In order to more effectively target criminal justice reform in the United States, we have to change our perspective in the way we deal with social problems in black communities. In a short animation published by The Atlantic called “The Enduring Myth of Black Criminality,” the video talks about the history of how the criminal justice system is used to deal with problems in the African American communities.14 Mass incarceration is no longer about any individual, but how the criminal justice system is targeting a whole social group. Policymakers need to dig deeper into the root cause of mass incarceration and consider the long history of oppression and racism in America. A representative contrast is the rhetoric behind the crack epidemic in the 80s and 90s and the opioid crisis today. The ways the government has dealt with the crack epidemic and the opioid crisis are very different. It reflects how the way social problems are unjustly dealt with within Afrian American communities. The crack epidemic in the 80s and 90s disproportionately affected  minority populations and people of color. The government imposed tough on crime policies and there was a huge sentencing disparity that targeted colored communities. On the other hand, the opioid crisis is found more commonly among the white working class, and there is more compassion behind dealing with the issue. People with opioid addictions are often not seen as criminals, but as victims. Society and government institutions are more sympathetic towards opioid users than people who were addicted to crack. When dealing with a social problem, policy makers must examine their own biases and give the same supportive and compassionate help across demographics.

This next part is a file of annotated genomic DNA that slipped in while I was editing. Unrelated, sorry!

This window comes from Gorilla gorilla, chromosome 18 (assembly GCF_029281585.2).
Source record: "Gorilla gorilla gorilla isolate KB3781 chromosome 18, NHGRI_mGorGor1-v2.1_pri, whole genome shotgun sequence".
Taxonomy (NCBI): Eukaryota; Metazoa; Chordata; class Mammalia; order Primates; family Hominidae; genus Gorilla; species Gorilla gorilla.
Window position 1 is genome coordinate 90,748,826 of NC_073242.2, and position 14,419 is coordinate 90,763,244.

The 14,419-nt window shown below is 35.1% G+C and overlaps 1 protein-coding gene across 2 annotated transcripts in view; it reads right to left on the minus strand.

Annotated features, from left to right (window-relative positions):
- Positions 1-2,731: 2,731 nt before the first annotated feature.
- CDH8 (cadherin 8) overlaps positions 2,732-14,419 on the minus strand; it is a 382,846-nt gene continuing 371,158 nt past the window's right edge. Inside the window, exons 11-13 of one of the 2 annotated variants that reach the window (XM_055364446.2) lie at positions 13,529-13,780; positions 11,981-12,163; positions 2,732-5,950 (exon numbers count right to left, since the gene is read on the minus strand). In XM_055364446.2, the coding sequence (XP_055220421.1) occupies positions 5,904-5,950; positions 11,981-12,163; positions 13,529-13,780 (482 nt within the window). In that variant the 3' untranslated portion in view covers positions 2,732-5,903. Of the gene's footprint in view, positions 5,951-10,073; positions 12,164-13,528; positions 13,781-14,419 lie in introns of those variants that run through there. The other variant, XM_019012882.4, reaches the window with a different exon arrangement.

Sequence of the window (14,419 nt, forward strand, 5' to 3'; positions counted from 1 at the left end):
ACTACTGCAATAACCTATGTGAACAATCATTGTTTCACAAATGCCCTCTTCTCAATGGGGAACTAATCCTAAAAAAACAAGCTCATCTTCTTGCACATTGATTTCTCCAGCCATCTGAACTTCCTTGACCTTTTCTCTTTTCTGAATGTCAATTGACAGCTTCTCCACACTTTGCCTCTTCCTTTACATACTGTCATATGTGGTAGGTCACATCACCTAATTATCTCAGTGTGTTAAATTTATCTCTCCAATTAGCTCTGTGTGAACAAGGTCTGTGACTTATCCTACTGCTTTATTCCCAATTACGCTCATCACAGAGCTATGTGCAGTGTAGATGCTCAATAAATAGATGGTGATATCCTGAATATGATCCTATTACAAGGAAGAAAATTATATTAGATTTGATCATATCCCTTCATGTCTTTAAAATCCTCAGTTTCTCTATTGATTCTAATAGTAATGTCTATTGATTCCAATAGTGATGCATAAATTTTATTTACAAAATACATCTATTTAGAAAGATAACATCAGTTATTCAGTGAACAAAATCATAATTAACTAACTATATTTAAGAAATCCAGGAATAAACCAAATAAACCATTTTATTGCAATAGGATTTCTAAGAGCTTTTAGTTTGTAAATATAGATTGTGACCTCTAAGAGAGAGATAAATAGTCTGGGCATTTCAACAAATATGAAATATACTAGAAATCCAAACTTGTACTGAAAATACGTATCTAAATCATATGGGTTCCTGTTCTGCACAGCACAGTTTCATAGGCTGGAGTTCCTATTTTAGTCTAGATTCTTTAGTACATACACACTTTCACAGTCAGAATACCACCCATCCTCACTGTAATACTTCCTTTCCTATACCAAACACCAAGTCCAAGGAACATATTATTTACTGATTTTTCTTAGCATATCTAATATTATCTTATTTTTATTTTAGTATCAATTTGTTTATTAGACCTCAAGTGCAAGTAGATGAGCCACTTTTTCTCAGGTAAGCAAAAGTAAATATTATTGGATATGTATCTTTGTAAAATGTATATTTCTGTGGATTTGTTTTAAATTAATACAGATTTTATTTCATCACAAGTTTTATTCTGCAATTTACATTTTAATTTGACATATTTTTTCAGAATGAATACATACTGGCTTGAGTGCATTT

Gloria Zhang is a second-year MPA student at Wagner, specializing in Advocacy & Political Action. She is also the chair of Wagner Students for Criminal Justice Reform.

  1.  Simes, Jessica T. “Place and Punishment: The Spatial Context of Mass Incarceration.” Journal of Quantitative Criminology, vol. 34, no. 2, 2017, pp. 513-533. 
  2.  Simes, Jessica T. “Place and Punishment: The Spatial Context of Mass Incarceration.” Journal of Quantitative Criminology, vol. 34, no. 2, 2017, pp. 515. 
  3.  Simes, Jessica T. “Place and Punishment: The Spatial Context of Mass Incarceration.” Journal of Quantitative Criminology, vol. 34, no. 2, 2017, pp. 515. 
  4.  Simes, Jessica T. “Place and Punishment: The Spatial Context of Mass Incarceration.” Journal of Quantitative Criminology, vol. 34, no. 2, 2017, pp. 515.
  5.  Simes, Jessica T. “Place and Punishment: The Spatial Context of Mass Incarceration.” Journal of Quantitative Criminology, vol. 34, no. 2, 2017, pp. 515.
  6.  Simes, Jessica T. “Place and Punishment: The Spatial Context of Mass Incarceration.” Journal of Quantitative Criminology, vol. 34, no. 2, 2017, pp. 518. 
  7.  Simes, Jessica T. “Place and Punishment: The Spatial Context of Mass Incarceration.” Journal of Quantitative Criminology, vol. 34, no. 2, 2017, pp. 529.
  8.  Simes, Jessica T. “Place and Punishment: The Spatial Context of Mass Incarceration.” Journal of Quantitative Criminology, vol. 34, no. 2, 2017, pp. 530. 
  9.  Simes, Jessica T. “Place and Punishment: The Spatial Context of Mass Incarceration.” Journal of Quantitative Criminology, vol. 34, no. 2, 2017, pp. 530.
  10.  Kendi, Ibram X. 2018. “The Heartbeat of Racism is Denial.” The New York Times. 
  11.  Pattillo, Mary. Black on the block: The politics of race and class in the city. University of Chicago Press, 2008. Chapter 7.  
  12.  Galster, George. “Neighborhood and Life Chances: How Places Matters in Modern America”, University of Pennsylvania Press, 2011. Pp. 221, Chapter 13.
  13.  Galster, George. “Neighborhood and Life Chances: How Places Matters in Modern America”, University of Pennsylvania Press, 2011. Pp. 232, Chapter 13.
  14.  “The Enduring Myth of Black Criminality”, The Atlantic, 2015.